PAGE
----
Dad to take on gruelling challenge in aid of National Star
A father is marking the anniversary of the day his daughter was left with traumatic head injuries after a car crash by undertaking a gruelling personal challenge.
But Peter Freeman, from St Albans, says his ‘Dragon Tour’ of Wales over the Brecon Beacons is not as difficult as watching his daughter Nicki spend a month in intensive care after being cut out of her car, only to emerge like a baby who had to learn to walk again.
His three-day challenge, which will see him cycle 500k and up over 6,000km including a total climb higher than Europe’s highest mountain, is a thank you to National Star, which transformed Nicki’s life.
‘This will be the second hardest thing I have endured, but it will only be three days,’ he says.
‘National Star has been opening its doors to young people with disabilities for 50 years. The charity’s focus on the individual’s needs and what they can do, not what they can’t, helped us maximise the outcomes for Nicki.’
Nicki was 17 and driving to her prom when she crashed in a storm. As well as fractures to both legs and her pelvis, it quickly became apparent she’d suffered traumatic brain injuries. She was transferred to a specialist neurology hospital where she spent a month in intensive care.
‘Getting the phone call that every parent dreads was awful, our only thought was to get to Nicki in the hospital before it was too late.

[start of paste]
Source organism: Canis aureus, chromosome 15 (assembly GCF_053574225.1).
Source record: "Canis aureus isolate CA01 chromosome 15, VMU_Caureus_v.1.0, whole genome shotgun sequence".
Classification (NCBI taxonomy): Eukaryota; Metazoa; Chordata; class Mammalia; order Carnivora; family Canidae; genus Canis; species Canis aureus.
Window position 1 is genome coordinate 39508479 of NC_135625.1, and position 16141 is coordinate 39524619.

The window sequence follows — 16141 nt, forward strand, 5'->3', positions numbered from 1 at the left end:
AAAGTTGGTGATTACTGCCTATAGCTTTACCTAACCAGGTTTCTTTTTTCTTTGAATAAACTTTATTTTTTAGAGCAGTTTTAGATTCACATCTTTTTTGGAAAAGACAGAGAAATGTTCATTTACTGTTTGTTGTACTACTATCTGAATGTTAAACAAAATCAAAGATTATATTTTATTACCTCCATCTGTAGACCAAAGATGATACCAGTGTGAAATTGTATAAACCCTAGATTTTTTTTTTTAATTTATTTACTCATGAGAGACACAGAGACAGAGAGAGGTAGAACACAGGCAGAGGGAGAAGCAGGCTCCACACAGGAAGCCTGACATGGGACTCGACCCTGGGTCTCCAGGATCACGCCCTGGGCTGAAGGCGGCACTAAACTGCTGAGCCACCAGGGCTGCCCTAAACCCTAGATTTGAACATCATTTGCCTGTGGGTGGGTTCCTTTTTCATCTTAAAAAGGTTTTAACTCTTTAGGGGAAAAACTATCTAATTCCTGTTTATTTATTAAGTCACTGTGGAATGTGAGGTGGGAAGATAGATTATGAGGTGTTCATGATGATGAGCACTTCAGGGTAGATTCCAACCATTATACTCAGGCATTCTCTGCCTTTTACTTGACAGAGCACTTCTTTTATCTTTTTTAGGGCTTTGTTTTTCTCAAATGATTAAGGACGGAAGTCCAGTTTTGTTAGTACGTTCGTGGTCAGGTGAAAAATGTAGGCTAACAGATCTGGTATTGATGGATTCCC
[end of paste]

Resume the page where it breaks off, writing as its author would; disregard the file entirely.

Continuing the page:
‘Then two days later we found ourselves being overtaken by an ambulance on the M1 knowing that was our daughter being rushed to London under the blue lights and sirens. We had no idea if Nicki would ever wake up, or whether she would have any quality of life after the accident.’
When Nicki regained consciousness her jumbled brain couldn’t operate the left side of her body.
‘She had to learn to do everything again, just as she had as a new-born baby,’ Peter remembers.
After almost two years of hospital stays and rehabilitation, Nicki joined National Star.
‘She went to National Star and gained so much more independence and control over her life.
‘This is a chance to say thank you for the help they have given Nicki and to help them to keep doing that good work for another 50 years. Thanks to them Nicki is now living in her own flat and finishing a BTEC qualification.’
Nicki’s next hurdle is to get a job but her hunt so far has been dispiriting.
‘She has so much to offer,’ Peter says. ‘She has come so far in seven years, now we look forward to a future we feared she wouldn’t have at all.
‘As a family we are incredibly proud of what our daughter can do thanks to National Star.’
Peter’s challenge takes place from 9 to 11 June. Visit his fundraising page to donate.